February 21, 2017

How this health system used 'video prescriptions' to cut readmissions

Daily Briefing

    Charleston Area Medical Center (CAMC), a four-hospital system in West Virginia, saw readmission rates for congestive heart failure and chronic obstructive pulmonary disorder (COPD) drop after it implemented a telehealth patient education system.

    CAMC launched the initiative in 2015 to educate patients about managing their conditions. According to MobiHealthNews, only about 12 percent of U.S. adults have the health literacy skills necessary to self-manage their care.

    How the program works

    Using SmarTigr, a program made by Telehealth Services, staff at CAMC created a standardized educational approach and developed condition-specific curricula to teach patients about their care. The material is provided to patients via "video prescriptions"—available in multiple languages—which are integrated into smart TVs, hospital software, and mobile applications.

    SmartTigr is connected to EHRs, allowing it to provide patients with condition-specific video prescriptions automatically.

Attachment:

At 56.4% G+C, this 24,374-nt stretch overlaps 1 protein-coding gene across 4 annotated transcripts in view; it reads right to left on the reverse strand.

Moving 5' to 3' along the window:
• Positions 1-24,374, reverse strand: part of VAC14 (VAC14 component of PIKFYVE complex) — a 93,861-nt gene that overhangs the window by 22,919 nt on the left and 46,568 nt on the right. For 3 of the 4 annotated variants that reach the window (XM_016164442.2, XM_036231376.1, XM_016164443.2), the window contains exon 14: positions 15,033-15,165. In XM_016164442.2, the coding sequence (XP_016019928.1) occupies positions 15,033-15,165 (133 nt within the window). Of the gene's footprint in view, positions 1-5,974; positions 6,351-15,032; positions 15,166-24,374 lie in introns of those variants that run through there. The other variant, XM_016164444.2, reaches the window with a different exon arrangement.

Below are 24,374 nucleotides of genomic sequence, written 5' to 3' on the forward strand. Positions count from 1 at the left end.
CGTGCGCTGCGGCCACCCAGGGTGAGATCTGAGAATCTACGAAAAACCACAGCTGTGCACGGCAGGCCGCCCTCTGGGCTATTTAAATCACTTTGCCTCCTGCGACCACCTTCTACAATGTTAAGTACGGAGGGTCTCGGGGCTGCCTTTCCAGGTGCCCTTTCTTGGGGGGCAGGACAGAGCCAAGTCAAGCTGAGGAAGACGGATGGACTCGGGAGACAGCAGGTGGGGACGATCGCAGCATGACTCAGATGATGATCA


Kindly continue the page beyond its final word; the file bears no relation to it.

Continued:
Medical staff can track patients' compliance and comprehension through activity reports in the EHR as well as through patient quizzes.

    Initial results have been promising, Rachel Arndt reports for Modern Healthcare. In the first half of 2016, the health system saw COPD readmissions fall 30 percent and heart failure readmissions fall 22 percent compared with the year before. The system also reported decreases in the readmission rates for other chronic conditions, such as pneumonia. Plus, Charleston has seen its score on the Hospital Consumer Assessment of Healthcare Providers and Systems go up.

    Comments

    Don Lilly, associate chief medical officer at CAMC and a cardiologist, said video instruction can be more helpful to patients than written handouts. "Many patients are visual learners and can better retain information from videos than from reading patient handouts," he said.

    Lilly added that the quizzes, which are displayed on the hospital room television, help engage family members as well as patients.

    Beverly Thornton, CAMC's Health Education and Research Institute education director, said, "Seeing this positive trend in reducing readmissions and improving satisfaction has led other units and departments to look at the patient engagement system as a way to improve delivery of education and better prepare patients for taking care of themselves after discharge."

    According to MobiHealthNews, the system also has received positive feedback from patients who say it is easy to use and follow along (Arndt, Modern Healthcare, 2/13; Mack, MobiHealthNews, 2/9).

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    Best practices for reducing CV procedural readmissions

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